It took several conversations with the supplier to convince him to replace my machine with an autoset, and I must confess that the only thing that finally moved him to action was my tearful near-breakdown phone call with him. He advised me to come and trade for the new machine, and also said that he could no longer support my treatment in any way. I was "dropped" which was funny, because there had been zero support anyway.

I wasn't sad when he went out of business a couple of years later. So glad I found this group, otherwise I wouldn't have had the tools to demand what I needed.
Kathi D.
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#10
RE: Do we know how many people don't/can't continue CPAP?
My fiancee (now wife) was a failed CPAP user, despite being a nurse, and despite her mother's lung damage, apparently from decades of untreated apnea. I had not failed because I refused to start for a long time. As a widower dating again at 48 (7 years ago), I was not anxious to use something like my father had in the early days of CPAP (so yes, I knew better too).

Kim told me this summer that it was time. Once I accepted that, I was very motivated and determined to make it work. Luckily, the combination of abysmal insurance and an HSA account allowed me some freedom to experiment. Three decades of R&D experience helped, as did the many helpful people here. I spent a lot of time during the day figuring out what would work at night.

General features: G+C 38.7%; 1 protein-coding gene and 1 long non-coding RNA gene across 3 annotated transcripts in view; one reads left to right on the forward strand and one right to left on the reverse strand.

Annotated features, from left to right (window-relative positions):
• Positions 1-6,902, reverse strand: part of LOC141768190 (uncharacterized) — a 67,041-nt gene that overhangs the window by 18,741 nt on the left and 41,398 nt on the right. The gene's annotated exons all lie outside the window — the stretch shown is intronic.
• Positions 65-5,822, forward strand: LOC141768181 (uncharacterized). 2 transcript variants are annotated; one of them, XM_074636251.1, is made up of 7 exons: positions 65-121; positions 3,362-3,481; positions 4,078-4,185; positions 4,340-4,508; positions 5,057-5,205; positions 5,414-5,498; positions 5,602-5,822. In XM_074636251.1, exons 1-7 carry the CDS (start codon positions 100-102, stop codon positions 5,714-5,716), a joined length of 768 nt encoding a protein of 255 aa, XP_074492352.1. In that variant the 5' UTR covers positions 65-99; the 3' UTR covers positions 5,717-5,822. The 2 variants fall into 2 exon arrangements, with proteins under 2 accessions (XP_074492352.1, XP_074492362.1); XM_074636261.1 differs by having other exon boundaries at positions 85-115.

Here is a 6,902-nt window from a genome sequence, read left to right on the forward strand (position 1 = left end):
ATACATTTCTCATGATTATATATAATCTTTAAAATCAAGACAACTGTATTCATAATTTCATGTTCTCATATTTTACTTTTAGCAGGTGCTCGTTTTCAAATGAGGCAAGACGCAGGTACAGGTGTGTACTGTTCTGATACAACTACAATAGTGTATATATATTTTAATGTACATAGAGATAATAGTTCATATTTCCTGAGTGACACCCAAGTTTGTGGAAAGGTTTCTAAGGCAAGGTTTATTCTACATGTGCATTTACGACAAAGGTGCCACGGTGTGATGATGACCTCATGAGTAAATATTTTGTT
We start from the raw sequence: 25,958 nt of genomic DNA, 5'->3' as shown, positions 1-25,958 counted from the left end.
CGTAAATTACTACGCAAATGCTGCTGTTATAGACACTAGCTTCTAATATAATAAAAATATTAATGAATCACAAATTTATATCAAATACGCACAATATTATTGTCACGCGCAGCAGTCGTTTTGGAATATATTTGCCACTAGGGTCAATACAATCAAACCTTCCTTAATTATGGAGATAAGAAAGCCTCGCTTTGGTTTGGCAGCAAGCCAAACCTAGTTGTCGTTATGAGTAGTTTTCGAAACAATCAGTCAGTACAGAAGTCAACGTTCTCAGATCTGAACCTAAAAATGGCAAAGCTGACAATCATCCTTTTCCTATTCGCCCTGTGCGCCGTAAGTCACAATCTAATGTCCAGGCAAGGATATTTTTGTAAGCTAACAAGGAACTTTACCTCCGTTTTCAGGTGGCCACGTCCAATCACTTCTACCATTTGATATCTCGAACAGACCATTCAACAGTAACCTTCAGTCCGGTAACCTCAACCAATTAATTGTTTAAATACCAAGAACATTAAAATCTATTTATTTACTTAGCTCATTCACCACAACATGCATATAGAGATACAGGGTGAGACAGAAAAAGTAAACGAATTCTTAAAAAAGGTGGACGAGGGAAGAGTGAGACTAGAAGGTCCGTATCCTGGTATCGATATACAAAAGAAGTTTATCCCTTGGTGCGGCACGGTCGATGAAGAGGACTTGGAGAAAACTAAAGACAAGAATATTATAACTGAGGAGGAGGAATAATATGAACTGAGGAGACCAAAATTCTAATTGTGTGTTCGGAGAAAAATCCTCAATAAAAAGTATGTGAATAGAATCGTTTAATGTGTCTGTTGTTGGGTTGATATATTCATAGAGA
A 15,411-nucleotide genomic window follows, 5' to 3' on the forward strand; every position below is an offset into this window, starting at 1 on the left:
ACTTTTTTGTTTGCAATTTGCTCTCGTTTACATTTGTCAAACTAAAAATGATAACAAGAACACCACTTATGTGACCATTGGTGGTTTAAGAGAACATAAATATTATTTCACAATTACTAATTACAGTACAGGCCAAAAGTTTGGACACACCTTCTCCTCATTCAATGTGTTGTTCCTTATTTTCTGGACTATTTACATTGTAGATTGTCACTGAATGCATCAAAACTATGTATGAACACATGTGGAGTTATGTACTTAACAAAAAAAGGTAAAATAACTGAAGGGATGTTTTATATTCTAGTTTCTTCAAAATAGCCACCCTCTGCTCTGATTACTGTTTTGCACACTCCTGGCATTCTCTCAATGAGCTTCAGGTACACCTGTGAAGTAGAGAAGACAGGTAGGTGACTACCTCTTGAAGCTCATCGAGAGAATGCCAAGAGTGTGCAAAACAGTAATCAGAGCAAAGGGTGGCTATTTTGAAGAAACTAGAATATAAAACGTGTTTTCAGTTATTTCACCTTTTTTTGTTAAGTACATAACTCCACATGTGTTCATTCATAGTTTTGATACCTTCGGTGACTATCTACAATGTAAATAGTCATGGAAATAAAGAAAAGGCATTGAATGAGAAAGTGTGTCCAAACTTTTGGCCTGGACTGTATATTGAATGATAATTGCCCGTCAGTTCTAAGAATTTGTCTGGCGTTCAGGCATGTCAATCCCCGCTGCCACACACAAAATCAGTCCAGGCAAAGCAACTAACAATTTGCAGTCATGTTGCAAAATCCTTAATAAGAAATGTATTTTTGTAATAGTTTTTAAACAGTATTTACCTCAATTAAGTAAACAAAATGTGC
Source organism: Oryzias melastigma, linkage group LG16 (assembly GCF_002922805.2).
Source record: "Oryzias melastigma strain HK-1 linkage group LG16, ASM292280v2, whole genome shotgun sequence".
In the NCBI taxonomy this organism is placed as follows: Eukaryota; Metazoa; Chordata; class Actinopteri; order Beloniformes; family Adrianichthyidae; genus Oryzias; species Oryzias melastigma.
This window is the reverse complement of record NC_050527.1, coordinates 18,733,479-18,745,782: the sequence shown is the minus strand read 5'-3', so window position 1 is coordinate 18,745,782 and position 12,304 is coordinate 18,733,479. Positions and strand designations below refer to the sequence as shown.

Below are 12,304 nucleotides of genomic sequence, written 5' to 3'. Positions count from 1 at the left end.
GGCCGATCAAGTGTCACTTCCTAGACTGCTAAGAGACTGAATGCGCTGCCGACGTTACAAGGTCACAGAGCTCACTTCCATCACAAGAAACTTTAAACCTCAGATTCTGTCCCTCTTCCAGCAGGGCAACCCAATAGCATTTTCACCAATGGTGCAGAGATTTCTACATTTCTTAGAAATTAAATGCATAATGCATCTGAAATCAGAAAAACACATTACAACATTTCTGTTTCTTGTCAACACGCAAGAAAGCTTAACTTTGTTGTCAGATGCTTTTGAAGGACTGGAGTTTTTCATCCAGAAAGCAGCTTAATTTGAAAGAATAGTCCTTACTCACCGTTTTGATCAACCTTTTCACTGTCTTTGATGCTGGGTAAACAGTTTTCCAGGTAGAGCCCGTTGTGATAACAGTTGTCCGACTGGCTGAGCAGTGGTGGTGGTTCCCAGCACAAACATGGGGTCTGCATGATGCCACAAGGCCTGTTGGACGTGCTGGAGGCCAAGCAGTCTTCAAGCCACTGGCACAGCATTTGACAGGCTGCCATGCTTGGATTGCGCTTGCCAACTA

In return, I told Kim that it was time to drag her machine out of the closet. Supposedly her diagnosis was UARS, not apnea, so the machine "really didn't help anyway". Well, I looked at her old data, and saw significant flow limitation AND apnea (consistent with my own observations). Her "treated" AHI was averaging around 14 with her settings from sleep lab titration. She also mentioned that she had tried the machine again not long ago, and had severe trouble with aerophagia. OK, there was really no way to handle all of those issues together with her old PRS1, so I gave her my Resmed For Her, worked through some mask issues, and started working on getting her comfortable. She's now consistently in the 2-4 range, and sleeping through the night without removing the mask. We still need to bring her minimum pressure up some, but that is going to take several more weeks (at least) of slowly nudging it up, giving her a chance to get used to it, rinse, lather, repeat.

We joke that I'm her home sleep tech, but really, I don't see how Kim could have ever been successful with the usual/official process. Oh, and I can be reliably 0.3 or less with my illegally-purchased Resmed Vauto unless various aches and pains introduce sleep/wake junk.